The online travel majors recently announced impressive quarterly results for these troubled times. Priceline regained lost ground in terms of valuation and revenue growth and Expedia gained market share, but Orbitz continued to flounder.
Priceline’s (NASDAQ:PCLN) revenues of $462.1 million represented growth of 14.6% over the year and beat the market’s expectations of $440.8 million. EPS of $1.09 was also significantly higher than the $0.91 expected by analysts and recorded significant 43% growth over the year.
Gross bookings rose 10.5% over the year to $1.9 billion. Worldwide hotel room night sales also grew a significant 36% over the year to $12.8 million for the quarter. Airline sales saw 28% growth in the number of tickets sold.
There was growth not only in the domestic market, but also in the international one. Priceline’s international business saw growth of 24% in gross bookings on a local currency basis and benefited from growth in hotel inventory, and growth in new markets. Booking.com continued to expand its worldwide supply base to over 66,000 hotels in nearly 70 countries.
The company forecasts Q2 gross bookings at $2.1-$2.15 billion with domestic gross bookings growing nearly 5% and international gross bookings growing nearly 15% on a local currency basis. They expect that to translate to revenue growth of nearly 8%-13% over the year. They project EPS growth of nearly 10% to $1.65-$1.75 per share.
Priceline attributes its growth to “substantial investments in marketing and brand-building.” Most competitors are trying to cut costs and reduce marketing spending in particular, which should help Priceline expand its market share.
The company’s stellar performance even in such troubled times speaks volumes of Priceline’s business model. The name-your-own-price initiative has helped it gain market share in the present cost-conscious times. Its strong presence in international markets has also stood it in good stead. Priceline’s web sites offer extensive content in nearly 22 languages.
The stock has crossed the $100 mark and is currently trading at $108.23 with a market capitalization of $4.44 billion.
Expedia’s (NASDAQ:EXPE) recently announced Q1 earnings were better than the Street’s expectations. Transaction volumes grew 7% over the year, led by a 13% increase in hotel room night sales. Expedia now seems to be eating into the market share of other players.
Q1 revenues of $635.7 million fell 8% from the $687.8 million last year but managed to exceed the Street’s expectations of $588 million. EPS of $0.21 was also higher than the Street’s expected $0.17.
During the quarter, Expedia initiated a price war by following Priceline’s strategy of waiving airline ticket booking fees through May. The policy had favorable results, with overall US ticket sales falling by 5% compared to US carriers’ 13% traffic decline. However, overall, revenue from air travel fell 17% and ticket volumes fell 4% over the year.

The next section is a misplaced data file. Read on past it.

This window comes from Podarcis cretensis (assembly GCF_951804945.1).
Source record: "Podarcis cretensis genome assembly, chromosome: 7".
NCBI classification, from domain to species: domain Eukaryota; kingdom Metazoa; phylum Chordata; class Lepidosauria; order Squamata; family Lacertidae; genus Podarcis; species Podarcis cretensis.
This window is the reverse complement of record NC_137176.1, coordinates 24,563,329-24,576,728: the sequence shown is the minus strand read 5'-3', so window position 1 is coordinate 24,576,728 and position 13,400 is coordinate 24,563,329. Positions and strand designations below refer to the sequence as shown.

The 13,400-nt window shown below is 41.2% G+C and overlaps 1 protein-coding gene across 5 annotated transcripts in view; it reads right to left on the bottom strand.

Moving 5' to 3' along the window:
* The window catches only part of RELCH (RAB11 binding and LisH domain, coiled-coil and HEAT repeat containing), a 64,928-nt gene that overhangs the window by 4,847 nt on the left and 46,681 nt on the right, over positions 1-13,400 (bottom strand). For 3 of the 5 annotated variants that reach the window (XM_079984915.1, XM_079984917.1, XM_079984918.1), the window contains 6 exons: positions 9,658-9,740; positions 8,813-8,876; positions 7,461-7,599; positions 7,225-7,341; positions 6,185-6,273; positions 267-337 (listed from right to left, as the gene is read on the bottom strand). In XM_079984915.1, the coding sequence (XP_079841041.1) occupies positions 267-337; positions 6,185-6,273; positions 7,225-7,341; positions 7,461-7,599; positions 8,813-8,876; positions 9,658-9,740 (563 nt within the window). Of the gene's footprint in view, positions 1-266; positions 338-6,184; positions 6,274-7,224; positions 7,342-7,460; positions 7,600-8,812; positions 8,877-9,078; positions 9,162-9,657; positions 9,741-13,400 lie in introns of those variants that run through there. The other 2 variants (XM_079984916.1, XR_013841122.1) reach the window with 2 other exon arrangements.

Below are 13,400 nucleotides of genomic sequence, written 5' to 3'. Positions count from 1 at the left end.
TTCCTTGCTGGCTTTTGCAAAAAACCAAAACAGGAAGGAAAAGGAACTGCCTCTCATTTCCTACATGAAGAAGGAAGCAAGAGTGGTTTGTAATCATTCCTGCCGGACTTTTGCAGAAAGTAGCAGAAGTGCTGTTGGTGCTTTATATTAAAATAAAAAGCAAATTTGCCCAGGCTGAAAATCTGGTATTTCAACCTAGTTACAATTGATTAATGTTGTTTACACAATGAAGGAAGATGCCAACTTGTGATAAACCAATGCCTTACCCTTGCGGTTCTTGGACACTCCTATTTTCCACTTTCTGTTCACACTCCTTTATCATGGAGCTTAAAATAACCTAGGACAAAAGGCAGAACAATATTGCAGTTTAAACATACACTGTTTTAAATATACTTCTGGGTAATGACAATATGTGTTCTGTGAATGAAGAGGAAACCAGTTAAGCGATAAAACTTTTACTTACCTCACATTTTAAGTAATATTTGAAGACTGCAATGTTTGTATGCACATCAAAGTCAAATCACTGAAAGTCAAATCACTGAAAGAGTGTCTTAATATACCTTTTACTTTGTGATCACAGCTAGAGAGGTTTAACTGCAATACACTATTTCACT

Expedia has been running similar promotional schemes for its site Hotels.com. Over the past few quarters, in addition to improving search engine optimization, it eliminated change and cancellation fees and lowered hotel booking fees. As a result, hotels.com saw Q1 room nights soar 14% over the year. Expedia’s portfolio now boasts of nearly 100,000 properties including Venere’s 15,000 properties and has grown 30% over the year.
Additionally, advertising revenues grew 15% contributing to 11% of overall revenue. When the rest of the media world is worried by declining ad sales, Expedia seems to be thriving.
The stock reacted positively to the results and was up significantly. It is currently trading at $14.89 with a market capitalization of $4.29 billion.
Orbitz (NYSE:OWW) meanwhile continues to struggle on all fronts. Q1 revenues of $188 million fell 14% over the year and were short of the Street’s expectations of $192.5 million. EPS of $0.01 per share was marginally higher than analysts’ expected loss of $0.02 per share.
The company saw a drop in all segments. During the quarter, domestic bookings fell 13% over the year and international gross bookings were down 36%. Hotel room nights fell 2% over the year, and hotel net revenue reported a 29% fall over the year, translating to a 21% fall on a constant currency basis. International revenues also fell 39% over the year or 23% on a constant currency basis. Only advertising and media revenues grew, by 12% over the year to contribute 7% of total quarterly revenue.
During the quarter, Orbitz boasted of having stepped up its efforts to implement search engine optimization and CRM initiatives. Their results, however, still do not reflect any impact of these initiatives.
Orbitz has launched several promotional programs, but unfortunately none of them are bearing results. It also expanded its price assurance initiative to hotels and packages. It launched a feature called the Total Price hotel search, which makes it the first major online travel company to show the total price up front on the initial search results page.
To attract cost-conscious customers, the company also launched a Hotel Fee Cut promotion which cuts booking fees on all its hotels around the world for rooms booked during a defined period. The Orbitz Hotel Price Assurance also aims to get customers the lowest rates by automatically refunding them when lower hotel rates are booked on orbitz.com.
Unlike its competitors, Orbitz’s stock has not regained any value at all. It is still struggling at record low levels of $2.15 with a market capitalization of just under $180 million. Someone should take them out of their misery, and put them through a cleanup exercise!